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Unread 01-13-2013, 04:12 PM   #1
McGR
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2007 XK Commander 
 
Join Date: Aug 2005
Location: McHenry, IL, US/IL
Posts: 267
Figured out my misfire...

A few weeks back, just before Christmas, my son was complaining that my old Grand Cherokee that I gave to him was running like garbage and eating through gas like crazy. We decided to take a closer look...

The check engine lamp was on, so I decided to check codes. When I checked the codes and came up with multiple misfire codes P0300 etc. and an oxygen sensor code P0171. I initially started chasing the obvious suspects such as spark plugs, sensors and fuel injectors to no avail. While, I did get it to run slightly better, it still idled like junk and was setting misfire codes.

Eventually, I decided to perform a power balance by disconnecting the injector leads while monitoring RPMs with my ear. My ear basically told me that I wasn't really losing much RPM when 3 & 4 fuel injectors were disconnected. After I proceeded to swap around injectors to no avail, I decided to do a compression test (I know - this should have been the first thing I did, not the last).

I really didn't think I was going to find anything as while the engine is high mileage (203K), I had always kept up with oil changes etc. . This being the case, I was somewhat shocked to find cylinders 3 and 4 running around 60 PSI. In order to further determine the cause of the low compression, I then added a little transmission fluid to cylinder 3. When I performed the next test my compression didn't seem to change much, however I did experience atomized transmission fluid coming from the cylinder 4 spark plug hole. Looks like I probably have a bad head gasket...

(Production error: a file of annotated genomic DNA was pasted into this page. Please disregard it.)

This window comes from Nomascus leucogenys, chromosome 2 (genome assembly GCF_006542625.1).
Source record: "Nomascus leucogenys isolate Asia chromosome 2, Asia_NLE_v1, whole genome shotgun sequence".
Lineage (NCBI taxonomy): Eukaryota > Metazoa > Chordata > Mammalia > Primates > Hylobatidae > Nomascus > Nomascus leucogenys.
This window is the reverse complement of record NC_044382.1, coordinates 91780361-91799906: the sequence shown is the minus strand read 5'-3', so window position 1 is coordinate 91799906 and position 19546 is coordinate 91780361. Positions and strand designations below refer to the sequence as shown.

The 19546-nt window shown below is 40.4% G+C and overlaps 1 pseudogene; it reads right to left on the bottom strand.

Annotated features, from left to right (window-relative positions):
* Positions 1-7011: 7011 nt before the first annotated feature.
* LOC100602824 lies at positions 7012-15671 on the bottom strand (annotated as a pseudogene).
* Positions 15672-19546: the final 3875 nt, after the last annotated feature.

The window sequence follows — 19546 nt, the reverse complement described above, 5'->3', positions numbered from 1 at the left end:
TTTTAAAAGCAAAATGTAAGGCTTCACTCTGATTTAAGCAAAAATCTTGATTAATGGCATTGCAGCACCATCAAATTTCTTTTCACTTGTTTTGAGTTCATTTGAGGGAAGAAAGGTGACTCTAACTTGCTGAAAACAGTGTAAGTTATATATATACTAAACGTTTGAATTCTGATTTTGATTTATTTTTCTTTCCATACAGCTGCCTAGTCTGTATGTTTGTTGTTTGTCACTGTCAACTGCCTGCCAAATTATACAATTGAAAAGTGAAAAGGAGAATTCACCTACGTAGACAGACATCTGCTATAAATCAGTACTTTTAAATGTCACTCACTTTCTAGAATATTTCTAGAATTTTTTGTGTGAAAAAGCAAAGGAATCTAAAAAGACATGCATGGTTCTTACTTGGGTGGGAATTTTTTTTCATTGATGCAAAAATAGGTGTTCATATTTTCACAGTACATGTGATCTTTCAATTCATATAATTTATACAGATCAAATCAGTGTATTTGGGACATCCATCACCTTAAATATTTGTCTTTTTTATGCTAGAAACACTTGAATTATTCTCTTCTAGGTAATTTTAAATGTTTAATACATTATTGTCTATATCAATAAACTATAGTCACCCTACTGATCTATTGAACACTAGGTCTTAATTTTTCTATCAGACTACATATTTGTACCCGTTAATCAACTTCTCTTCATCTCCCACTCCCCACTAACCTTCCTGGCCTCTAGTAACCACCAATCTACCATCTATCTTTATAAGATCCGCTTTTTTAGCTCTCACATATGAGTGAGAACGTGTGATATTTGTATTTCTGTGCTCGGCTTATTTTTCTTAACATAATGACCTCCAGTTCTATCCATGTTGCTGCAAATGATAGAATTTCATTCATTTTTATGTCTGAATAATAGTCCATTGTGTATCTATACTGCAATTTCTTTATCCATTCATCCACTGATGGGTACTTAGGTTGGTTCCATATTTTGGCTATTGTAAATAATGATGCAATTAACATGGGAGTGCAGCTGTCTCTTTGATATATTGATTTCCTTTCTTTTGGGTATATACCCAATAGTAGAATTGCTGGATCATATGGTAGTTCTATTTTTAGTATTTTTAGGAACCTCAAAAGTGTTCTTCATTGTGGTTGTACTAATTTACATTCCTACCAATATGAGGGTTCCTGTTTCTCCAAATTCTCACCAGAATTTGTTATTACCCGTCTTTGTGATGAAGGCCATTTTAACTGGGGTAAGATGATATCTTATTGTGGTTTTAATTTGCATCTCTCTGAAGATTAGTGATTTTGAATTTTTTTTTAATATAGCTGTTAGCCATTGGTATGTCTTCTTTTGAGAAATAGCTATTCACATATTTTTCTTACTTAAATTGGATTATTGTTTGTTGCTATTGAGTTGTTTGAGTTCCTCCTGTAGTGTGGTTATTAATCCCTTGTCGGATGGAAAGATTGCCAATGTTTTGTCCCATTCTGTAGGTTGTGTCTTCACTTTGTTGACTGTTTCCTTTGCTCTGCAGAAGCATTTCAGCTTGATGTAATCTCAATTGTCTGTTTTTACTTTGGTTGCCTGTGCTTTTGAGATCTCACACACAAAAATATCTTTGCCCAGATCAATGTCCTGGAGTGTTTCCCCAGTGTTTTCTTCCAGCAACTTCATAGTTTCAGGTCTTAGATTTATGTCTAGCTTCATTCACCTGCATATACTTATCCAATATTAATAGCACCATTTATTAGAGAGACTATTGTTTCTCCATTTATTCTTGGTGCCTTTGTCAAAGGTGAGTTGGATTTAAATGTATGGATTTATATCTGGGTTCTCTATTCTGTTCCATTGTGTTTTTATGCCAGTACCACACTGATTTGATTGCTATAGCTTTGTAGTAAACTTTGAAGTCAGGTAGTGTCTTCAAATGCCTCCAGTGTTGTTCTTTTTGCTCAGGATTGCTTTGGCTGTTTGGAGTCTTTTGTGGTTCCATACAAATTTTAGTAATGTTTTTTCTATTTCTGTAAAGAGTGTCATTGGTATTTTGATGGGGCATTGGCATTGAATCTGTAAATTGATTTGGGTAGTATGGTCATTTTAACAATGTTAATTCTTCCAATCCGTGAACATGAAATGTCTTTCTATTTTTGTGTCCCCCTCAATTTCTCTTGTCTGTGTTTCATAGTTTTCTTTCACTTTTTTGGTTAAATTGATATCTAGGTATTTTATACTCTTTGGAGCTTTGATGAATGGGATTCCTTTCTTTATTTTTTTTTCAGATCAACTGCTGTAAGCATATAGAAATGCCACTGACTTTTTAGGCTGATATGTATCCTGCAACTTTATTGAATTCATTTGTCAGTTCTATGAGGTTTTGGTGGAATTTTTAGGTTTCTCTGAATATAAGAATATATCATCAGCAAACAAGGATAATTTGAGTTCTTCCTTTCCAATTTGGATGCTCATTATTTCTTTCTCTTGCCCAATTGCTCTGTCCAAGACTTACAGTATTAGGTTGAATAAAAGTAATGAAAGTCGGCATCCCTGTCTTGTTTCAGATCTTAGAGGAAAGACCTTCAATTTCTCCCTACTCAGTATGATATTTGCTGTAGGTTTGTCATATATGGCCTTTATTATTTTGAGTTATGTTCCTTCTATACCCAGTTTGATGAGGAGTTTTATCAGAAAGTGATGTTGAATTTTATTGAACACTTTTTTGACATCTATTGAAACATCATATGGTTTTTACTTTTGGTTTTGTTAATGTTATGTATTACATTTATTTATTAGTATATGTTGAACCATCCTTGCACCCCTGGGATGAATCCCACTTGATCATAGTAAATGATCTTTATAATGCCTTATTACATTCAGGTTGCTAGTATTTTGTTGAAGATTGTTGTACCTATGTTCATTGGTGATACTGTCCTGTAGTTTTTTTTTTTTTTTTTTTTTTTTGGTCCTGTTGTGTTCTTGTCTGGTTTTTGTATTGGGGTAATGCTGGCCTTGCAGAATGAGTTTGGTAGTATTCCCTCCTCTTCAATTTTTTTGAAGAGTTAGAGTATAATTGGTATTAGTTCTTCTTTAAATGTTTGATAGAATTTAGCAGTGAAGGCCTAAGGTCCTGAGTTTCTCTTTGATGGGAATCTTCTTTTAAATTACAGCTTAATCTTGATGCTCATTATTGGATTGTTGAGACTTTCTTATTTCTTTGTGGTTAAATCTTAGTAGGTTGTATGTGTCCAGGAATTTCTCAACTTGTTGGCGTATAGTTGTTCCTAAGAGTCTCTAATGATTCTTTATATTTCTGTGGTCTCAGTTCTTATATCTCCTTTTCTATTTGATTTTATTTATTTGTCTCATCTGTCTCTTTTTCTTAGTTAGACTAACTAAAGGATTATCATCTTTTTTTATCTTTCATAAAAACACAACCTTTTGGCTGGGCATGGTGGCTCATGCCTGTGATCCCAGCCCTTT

This morning I confirmed my suspicion. When I pulled the head, sure enough there was a gap in the gasket between 3 & 4 (see pics).

Anyway, as long as I'm tearing into the engine I'm taking this opportunity to do a semi/(half-a$$?)-rebuild on the engine. I'm going to clean the head, lap the valves, and install new stem seals. More importantly, I'm going to install new pistons, rings, rod bearings and lifters. I'm replacing the pistons because it's had fairly substantial piston slap over the last couple of years. I quiets down fairly well when warm, but the sound has always disturbed me... so, we're putting in new pistons.

This brings up a question. I'm thinking I'll simply just install new pistons without bothering with honing the bores. My thoughts are:

1. There is no way I want to pull the whole block.
2. I'm afraid if I hone the bores with the crank installed, I'll contaminate the crank and bearings.
3. I'm not too sure I can get a hone into the rear cylinders anyway.
4. My cylinder bores look to be in real good shape.
5. It is my teenage son's car. It doesn't have to last forever maybe a couple more years of local driving.

So, should I hone it? Is this a fatal mistake if I don't? Let me know what you think...